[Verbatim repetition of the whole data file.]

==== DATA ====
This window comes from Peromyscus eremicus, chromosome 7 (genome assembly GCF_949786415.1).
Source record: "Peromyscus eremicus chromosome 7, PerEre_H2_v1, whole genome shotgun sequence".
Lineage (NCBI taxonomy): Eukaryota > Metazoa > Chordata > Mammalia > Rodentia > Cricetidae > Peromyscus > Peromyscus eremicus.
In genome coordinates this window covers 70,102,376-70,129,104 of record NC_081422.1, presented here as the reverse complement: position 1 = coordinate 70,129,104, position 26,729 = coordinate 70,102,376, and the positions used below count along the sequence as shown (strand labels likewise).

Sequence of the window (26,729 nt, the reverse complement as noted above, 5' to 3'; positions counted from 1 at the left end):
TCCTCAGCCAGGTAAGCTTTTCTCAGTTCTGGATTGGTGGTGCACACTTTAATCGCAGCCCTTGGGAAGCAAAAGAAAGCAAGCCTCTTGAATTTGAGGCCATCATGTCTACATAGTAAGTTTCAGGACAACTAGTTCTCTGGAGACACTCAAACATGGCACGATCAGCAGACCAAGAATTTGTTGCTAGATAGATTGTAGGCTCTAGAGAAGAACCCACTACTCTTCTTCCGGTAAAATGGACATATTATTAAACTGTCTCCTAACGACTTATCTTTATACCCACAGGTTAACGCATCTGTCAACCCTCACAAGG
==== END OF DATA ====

This window comes from Peromyscus eremicus, chromosome 7 (genome assembly GCF_949786415.1).
Source record: "Peromyscus eremicus chromosome 7, PerEre_H2_v1, whole genome shotgun sequence".
Lineage (NCBI taxonomy): Eukaryota > Metazoa > Chordata > Mammalia > Rodentia > Cricetidae > Peromyscus > Peromyscus eremicus.
In genome coordinates this window covers 70,102,376-70,129,104 of record NC_081422.1, presented here as the reverse complement: position 1 = coordinate 70,129,104, position 26,729 = coordinate 70,102,376, and the positions used below count along the sequence as shown (strand labels likewise).

Sequence of the window (26,729 nt, the reverse complement as noted above, 5' to 3'; positions counted from 1 at the left end):
TCCTCAGCCAGGTAAGCTTTTCTCAGTTCTGGATTGGTGGTGCACACTTTAATCGCAGCCCTTGGGAAGCAAAAGAAAGCAAGCCTCTTGAATTTGAGGCCATCATGTCTACATAGTAAGTTTCAGGACAACTAGTTCTCTGGAGACACTCAAACATGGCACGATCAGCAGACCAAGAATTTGTTGCTAGATAGATTGTAGGCTCTAGAGAAGAACCCACTACTCTTCTTCCGGTAAAATGGACATATTATTAAACTGTCTCCTAACGACTTATCTTTATACCCACAGGTTAACGCATCTGTCAACCCTCACAAGG